For nineteen Super Bowls now, Ken Aagaard of CBS Sports has incorporated as much TV technology as possible into the stadium for the biggest game of the year. Tonight at Mercedes-Benz Stadium in Atlanta, he has 115 cameras, including three SkyCams flying through the air, and 28 more stuck in the pylons marking the edges of the end zones.
“You get those final shots here on the sideline, right down to the 10-yard line,” Aagaard said. “There isn’t a square inch of this land that we haven’t covered.”
Good news for the fans? Sure. But maybe not for replay producer Ryan Galvin. After each game tonight, he’ll only have three seconds to choose which of those camera angles to broadcast as an instant replay.
Correspondent Brook Silva-Braga asked Galvin, “Isn’t that intimidating?
“No, it’s okay,” he laughed. “It’s a lot. It’s a ton.”
Each camera is recorded by a digital tape recorder; each tape recorder has a name. Galvin memorizes them with a scribbled card in his hand. “You could make it look beautiful with some kind of Excel document, but I don’t know how to do all of that,” he said.
To catch the first-ever instant replay, go back to 1963, the year CBS director Tony Verna carried a half-ton tape recorder to the Army-Navy game.
He was given an old copy of “I Love Lucy” to record it. (The tape at the time was scarce and did not perform very well.)
Verna’s first 30 attempts to replay that day failed. Then, in the fourth quarter, Army had the ball on the one-yard line. “We were in the hands of fate, whether this machine was going to do it or not. And once I launched it, I went, ‘Oh, ****, don’t date me now!“Verna recalled in a 2004 interview for The Television Academy. “I don’t want to see ‘Hey, Lucy’ on the tape!”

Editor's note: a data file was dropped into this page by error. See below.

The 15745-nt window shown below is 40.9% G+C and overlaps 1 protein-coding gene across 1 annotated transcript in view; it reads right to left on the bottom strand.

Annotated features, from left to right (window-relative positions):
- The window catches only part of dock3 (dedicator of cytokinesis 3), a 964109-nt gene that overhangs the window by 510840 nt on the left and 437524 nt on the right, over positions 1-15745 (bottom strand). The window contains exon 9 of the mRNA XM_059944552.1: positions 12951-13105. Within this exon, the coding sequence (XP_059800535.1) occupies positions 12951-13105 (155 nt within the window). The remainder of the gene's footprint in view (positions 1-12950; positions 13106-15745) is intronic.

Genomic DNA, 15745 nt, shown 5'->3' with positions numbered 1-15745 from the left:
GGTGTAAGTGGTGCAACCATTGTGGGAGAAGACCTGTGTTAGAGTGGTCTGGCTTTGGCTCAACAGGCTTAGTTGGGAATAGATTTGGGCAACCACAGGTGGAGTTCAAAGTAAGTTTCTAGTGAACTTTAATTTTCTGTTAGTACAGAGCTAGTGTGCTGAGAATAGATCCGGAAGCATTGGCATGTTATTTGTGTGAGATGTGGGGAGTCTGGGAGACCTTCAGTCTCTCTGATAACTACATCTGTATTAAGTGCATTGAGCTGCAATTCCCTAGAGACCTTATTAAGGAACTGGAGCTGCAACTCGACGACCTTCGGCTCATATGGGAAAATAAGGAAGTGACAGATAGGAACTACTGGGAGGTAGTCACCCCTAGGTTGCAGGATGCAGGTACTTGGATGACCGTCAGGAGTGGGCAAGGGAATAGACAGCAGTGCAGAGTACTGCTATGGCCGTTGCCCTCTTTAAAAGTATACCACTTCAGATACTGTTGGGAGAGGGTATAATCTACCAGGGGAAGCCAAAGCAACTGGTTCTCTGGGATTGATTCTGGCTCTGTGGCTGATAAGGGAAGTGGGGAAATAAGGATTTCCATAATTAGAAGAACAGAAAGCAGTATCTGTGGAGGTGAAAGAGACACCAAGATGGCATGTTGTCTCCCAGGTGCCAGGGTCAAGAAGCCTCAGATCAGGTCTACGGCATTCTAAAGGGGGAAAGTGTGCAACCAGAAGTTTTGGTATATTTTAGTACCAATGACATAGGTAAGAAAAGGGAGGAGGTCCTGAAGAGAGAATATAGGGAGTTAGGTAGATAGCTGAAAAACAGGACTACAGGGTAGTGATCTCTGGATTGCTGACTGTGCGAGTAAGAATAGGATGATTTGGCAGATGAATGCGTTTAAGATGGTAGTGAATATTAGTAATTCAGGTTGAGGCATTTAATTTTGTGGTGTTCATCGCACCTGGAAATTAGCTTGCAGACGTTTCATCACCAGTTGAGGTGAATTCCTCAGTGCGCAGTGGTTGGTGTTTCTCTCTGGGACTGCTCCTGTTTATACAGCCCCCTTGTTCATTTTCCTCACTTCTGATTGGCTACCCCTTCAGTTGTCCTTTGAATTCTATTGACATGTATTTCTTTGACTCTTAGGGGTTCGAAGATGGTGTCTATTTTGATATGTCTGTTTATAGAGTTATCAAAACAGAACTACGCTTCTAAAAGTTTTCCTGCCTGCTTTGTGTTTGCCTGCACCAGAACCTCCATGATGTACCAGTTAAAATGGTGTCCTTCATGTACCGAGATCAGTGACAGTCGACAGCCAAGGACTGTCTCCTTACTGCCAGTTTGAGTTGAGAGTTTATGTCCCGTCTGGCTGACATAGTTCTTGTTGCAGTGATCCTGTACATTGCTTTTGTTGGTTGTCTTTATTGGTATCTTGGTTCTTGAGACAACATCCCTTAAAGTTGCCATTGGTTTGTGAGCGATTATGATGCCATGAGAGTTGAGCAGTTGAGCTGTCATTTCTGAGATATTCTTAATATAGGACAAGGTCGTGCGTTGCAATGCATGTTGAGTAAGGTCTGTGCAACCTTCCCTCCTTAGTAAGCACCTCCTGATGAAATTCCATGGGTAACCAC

Quarterback Rollie Stichweh recalled: “The game was basically climbing over and being lucky to tip over into the end zone.” Stichweh’s touch became the very first instant replay.
“The CBS switchboard was inundated with calls saying, ‘Did the military just score on the same coin again? “” Stichweh said with a laugh.
Ironically, no tape from this historic television moment survives.
But subsequent reruns produced some of the most iconic images in sports and television – leaving us in awe, if not inspired, at times enraged by what we saw.
And yes, sometimes replay allows you to change a call.
But first, a producer like Ryan Galvin has to find the right angle. He has help; tonight, three dozen technicians, including Lisa Menzies, will be monitoring and controlling all of those camera angles using some kind of high-tech DVR.
Menzies did a replay of a touchdown for Silva-Braga: “And I could slow him down like that, to show he has both feet in it.”
So anytime anything moves in slow motion tonight just remember how fast it’s going for the guy in front of all those monitors. “Let’s talk about team play – it’s almost as much a team as the guys on the pitch,” said Galvin.
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Story produced by John Goodwin.